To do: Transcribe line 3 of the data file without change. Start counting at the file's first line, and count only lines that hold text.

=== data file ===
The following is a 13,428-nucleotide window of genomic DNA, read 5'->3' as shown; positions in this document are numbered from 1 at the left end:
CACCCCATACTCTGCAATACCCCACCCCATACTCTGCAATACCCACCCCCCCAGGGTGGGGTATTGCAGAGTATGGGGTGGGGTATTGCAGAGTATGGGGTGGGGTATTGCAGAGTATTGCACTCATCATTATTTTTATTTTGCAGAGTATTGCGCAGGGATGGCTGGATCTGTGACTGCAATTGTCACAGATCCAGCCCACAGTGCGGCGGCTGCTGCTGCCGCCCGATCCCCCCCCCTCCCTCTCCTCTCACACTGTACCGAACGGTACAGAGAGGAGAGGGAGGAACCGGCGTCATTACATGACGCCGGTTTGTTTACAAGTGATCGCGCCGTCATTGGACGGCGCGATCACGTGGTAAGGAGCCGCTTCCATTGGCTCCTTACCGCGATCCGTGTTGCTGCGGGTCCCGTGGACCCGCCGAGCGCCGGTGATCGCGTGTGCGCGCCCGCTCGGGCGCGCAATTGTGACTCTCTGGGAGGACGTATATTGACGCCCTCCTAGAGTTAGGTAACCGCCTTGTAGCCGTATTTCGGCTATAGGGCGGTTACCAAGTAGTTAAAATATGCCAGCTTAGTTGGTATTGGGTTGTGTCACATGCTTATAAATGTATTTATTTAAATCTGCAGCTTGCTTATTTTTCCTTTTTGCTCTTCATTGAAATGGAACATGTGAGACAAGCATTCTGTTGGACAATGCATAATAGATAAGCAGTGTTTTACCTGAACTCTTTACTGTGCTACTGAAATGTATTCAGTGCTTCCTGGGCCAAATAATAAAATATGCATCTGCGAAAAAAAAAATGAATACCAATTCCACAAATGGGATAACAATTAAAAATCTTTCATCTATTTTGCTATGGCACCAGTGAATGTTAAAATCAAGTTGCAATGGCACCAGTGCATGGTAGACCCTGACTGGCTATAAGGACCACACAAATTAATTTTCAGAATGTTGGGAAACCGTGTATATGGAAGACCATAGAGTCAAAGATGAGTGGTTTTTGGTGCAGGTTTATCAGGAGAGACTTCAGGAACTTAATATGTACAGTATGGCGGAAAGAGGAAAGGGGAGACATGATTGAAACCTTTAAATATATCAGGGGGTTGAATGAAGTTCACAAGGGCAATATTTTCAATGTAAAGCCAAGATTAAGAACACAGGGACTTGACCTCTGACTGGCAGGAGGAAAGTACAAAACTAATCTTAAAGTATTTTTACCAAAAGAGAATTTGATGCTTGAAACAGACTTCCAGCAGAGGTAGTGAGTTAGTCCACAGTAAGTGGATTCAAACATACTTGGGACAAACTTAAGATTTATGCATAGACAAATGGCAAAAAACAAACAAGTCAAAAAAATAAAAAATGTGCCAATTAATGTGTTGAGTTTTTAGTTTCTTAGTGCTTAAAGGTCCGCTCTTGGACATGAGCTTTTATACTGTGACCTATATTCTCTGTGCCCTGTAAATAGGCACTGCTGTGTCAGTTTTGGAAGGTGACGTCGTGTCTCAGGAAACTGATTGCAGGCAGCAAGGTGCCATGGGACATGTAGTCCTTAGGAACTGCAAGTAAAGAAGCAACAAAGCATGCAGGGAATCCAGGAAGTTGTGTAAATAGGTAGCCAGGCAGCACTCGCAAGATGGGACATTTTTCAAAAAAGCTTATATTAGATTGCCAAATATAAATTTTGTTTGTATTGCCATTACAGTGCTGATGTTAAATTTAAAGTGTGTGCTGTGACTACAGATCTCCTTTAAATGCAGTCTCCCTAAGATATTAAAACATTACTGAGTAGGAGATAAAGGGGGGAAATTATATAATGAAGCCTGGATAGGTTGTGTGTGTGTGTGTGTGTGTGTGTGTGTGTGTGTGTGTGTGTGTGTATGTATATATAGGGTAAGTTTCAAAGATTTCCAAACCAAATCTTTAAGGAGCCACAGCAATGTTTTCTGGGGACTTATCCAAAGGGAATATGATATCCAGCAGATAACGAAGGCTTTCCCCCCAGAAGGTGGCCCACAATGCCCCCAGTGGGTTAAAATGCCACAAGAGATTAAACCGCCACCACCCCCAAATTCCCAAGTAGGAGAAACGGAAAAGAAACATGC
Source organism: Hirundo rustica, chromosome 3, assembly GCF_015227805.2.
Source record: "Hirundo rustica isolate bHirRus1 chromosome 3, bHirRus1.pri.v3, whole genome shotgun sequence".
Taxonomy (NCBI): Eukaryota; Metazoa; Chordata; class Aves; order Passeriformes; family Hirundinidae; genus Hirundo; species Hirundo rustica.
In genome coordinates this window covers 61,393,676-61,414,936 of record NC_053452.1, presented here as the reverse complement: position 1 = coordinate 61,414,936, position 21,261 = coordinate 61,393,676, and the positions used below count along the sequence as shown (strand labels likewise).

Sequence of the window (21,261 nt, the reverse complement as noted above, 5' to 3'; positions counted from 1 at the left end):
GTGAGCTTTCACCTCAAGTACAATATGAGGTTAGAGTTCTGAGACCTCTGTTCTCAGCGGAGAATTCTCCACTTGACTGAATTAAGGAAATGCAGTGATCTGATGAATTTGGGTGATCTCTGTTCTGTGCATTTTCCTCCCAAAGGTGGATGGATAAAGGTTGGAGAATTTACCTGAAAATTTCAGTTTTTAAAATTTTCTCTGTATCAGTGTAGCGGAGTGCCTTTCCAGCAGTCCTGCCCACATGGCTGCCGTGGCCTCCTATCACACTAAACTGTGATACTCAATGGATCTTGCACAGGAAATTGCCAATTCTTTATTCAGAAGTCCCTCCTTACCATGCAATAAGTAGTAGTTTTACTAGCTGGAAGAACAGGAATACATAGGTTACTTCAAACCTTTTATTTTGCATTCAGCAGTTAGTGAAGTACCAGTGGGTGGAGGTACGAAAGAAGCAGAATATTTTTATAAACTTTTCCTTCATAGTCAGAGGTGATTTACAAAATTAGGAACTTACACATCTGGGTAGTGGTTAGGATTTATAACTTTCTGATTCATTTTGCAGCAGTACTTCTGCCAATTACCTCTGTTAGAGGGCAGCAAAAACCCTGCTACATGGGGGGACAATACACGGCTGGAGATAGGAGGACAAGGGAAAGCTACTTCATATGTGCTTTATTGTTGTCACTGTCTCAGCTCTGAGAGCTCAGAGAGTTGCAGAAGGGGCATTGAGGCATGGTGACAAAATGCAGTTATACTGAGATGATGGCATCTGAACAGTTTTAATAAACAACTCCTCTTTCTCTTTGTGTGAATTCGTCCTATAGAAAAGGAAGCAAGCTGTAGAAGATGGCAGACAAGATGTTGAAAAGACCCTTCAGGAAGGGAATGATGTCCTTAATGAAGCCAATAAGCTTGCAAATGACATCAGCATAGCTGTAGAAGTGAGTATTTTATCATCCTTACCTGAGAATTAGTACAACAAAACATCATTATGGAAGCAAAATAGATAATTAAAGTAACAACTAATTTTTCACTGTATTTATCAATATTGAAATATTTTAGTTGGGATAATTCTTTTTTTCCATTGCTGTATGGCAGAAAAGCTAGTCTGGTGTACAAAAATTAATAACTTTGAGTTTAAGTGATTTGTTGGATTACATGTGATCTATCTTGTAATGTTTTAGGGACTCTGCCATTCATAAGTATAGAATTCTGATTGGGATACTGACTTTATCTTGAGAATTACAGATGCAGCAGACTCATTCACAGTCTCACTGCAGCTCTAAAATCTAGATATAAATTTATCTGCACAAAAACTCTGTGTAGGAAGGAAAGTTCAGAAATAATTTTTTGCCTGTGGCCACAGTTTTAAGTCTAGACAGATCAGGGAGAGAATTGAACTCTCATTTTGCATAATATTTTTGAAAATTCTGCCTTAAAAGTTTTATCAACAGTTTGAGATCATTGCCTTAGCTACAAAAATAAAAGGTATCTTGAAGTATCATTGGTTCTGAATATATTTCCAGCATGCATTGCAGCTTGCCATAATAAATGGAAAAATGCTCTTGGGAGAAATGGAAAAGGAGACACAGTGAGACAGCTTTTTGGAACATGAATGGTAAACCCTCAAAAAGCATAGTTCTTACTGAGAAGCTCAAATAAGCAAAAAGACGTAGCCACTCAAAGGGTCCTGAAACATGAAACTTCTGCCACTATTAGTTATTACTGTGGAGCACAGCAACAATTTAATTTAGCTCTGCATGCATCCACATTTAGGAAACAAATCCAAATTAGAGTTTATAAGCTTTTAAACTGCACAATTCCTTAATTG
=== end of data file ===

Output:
Source organism: Hirundo rustica, chromosome 3, assembly GCF_015227805.2.